Against the wall was a raised “flowerbed” area, where there used to be a tall tree of some type. The cat did most of its digging business in this dirtbed. Laundry ropes were strung along this wall, and the freshly washed clothes were hung there every morning. To the left was the bedroom’s window. At the end of this courtyard was the chicken shed, and then a low, small, wooden gate. Beyond this gate would be the opening into bác Đàm’s front door and the well. Behind the well was a long and narrow garden bác Ngọc built, running all the way until it met the front gate at a corner.

All my fairy tales materialized there, in those rooms and courtyards and gardens. The tree that grew next to the brick wall was where I imagined Cám would return as a black crow, chiding her mom for eating her flesh. That tree, too, was where the bird came to eat one brother’s golden starfruit, then promising to repay him in gold, as it flew beyond the red wall. The narrow courtyard was where the wicked stepmother mixed rice and grains together, forcing Tấm to separate them again. And the birds would come, beyond the small gate, from the garden of course, to help her out. The two beds in the bedroom would be where Tấm buried the bones of her pet fish…

The rhymes of my school textbook materialized there too, in the wonderland beyond the bougainvilleas ladden gate. The front porch of bác Ngọc’s house was the place where my mind’s eyes travel back to when I recite:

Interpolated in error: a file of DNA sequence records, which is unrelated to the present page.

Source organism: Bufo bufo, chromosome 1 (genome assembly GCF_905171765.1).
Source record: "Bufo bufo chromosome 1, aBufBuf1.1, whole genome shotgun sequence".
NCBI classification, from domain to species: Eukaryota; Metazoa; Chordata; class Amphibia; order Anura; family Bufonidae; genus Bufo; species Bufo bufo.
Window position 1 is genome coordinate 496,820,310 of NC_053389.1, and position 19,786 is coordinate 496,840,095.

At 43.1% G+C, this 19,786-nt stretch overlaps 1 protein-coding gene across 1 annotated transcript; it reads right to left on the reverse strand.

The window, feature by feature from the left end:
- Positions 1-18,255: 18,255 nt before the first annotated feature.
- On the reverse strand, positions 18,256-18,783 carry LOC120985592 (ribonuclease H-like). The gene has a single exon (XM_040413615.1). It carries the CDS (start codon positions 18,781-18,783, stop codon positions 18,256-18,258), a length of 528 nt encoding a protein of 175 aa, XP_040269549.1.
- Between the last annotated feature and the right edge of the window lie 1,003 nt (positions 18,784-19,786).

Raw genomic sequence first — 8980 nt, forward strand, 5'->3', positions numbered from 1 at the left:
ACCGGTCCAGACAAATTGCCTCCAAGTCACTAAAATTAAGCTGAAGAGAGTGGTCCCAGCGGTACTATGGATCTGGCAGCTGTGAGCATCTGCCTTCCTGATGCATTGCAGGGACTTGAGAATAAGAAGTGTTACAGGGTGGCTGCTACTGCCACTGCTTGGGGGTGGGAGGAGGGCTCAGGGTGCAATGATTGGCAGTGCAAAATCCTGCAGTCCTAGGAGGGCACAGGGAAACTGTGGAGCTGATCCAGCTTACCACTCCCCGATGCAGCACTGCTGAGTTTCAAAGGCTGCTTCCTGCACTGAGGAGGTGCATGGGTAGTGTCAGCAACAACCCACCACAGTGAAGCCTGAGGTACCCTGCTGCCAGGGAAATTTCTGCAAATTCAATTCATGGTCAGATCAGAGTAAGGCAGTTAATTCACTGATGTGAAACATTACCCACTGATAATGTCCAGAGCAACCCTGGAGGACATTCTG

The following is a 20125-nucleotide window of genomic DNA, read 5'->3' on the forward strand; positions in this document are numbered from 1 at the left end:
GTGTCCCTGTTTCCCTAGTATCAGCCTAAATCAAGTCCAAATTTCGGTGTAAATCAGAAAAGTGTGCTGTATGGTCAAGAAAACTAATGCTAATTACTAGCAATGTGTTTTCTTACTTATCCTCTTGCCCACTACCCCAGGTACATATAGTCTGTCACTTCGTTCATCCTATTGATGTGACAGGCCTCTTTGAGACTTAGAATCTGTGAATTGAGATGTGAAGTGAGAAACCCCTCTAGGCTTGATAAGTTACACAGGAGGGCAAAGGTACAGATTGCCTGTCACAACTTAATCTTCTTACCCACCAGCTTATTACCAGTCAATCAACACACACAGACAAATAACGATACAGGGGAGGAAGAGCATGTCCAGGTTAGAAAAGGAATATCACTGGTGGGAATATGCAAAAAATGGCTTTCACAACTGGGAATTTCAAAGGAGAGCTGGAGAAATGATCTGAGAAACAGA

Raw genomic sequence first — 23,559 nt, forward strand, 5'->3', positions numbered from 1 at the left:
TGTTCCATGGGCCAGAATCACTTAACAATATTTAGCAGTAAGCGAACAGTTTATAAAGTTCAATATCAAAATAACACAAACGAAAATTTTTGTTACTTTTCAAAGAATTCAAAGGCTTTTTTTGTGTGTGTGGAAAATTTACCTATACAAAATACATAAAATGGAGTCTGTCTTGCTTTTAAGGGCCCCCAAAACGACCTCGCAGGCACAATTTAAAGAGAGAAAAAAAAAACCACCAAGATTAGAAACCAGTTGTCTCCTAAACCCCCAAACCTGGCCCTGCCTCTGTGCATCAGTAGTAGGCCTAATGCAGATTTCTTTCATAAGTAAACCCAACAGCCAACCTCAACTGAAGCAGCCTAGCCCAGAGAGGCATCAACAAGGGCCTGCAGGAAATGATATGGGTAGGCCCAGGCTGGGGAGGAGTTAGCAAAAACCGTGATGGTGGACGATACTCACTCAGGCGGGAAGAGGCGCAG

bên thềm gió mát
bé nặn đồ chơi
mèo nằm vẫy đuôi

tròn xoe đôi mắt…

or somewhere in that house, in the peaceful lull of the afternoon, I see the how a loved child sleeps:

bé ngủ ngon quá
đẫy cả giấc trưa
cái võng thương bé
thức hoài đu đưa…

From the narrow courtyard opening i
nto the flowered couryard beyond the porch, going out into the open area before the well, in the shaddows of the walls and trees, I can see the fluffy young chicks follow their motherhen in a walk:

bây giờ thong thả
mẹ đi lên đầu
đàn con bé xíu

líu ríu chạy sau

con mẹ đẹp sao
những hòn tơ nhỏ
chạy như lăn tròn
trên sân trên cỏ…

Of course, this place is no longer in existence, and it has been obliterated since, I don’t know, 5,6 years ago. The streets in VietNam could not continue to exist as they were in the face of economic growth, so families in that area were relocated by the government, the alleys torn down and flattened over, made into a wide street that cars can now run through. Bác Ngọc bought a new house somewhere else, my mom said it was a nice house too. Why am I sitting here, then, not in communication of these dream weavers of my childhood? I don’t know. I want to, and I’m afraid to. But I’ll get to it, I know I will.

You know how poor Frodo with his ring, it’s always pulling him to the eye of Sauron beyond the gate of Mordor? I’m like that with my mind’s eyes, I always feel a powerful pull in me towards the gate in an alley, some 50m from mainstreet. I think if I ever go to heaven, the gate of heaven would be that gate. In my dream, it felt like I had arrived where I wanted to be, me a child again in an adult’s body, talking to Jim about how we end up being neighbors, in this place of all places. I washed some wet things and hung them by the water meter by the gate. The day was cloudy, evening time probably, no winds.

picture: in the narrow garden at bác Ngọc’s. You can see how the garden gate opens out to the alley. to the right of this garden gate would be the main gate. If you look closely, you will see Hẽm, my childhood friend, standing outside looking in. I was playing with her when I got called in and made to pose for this picture.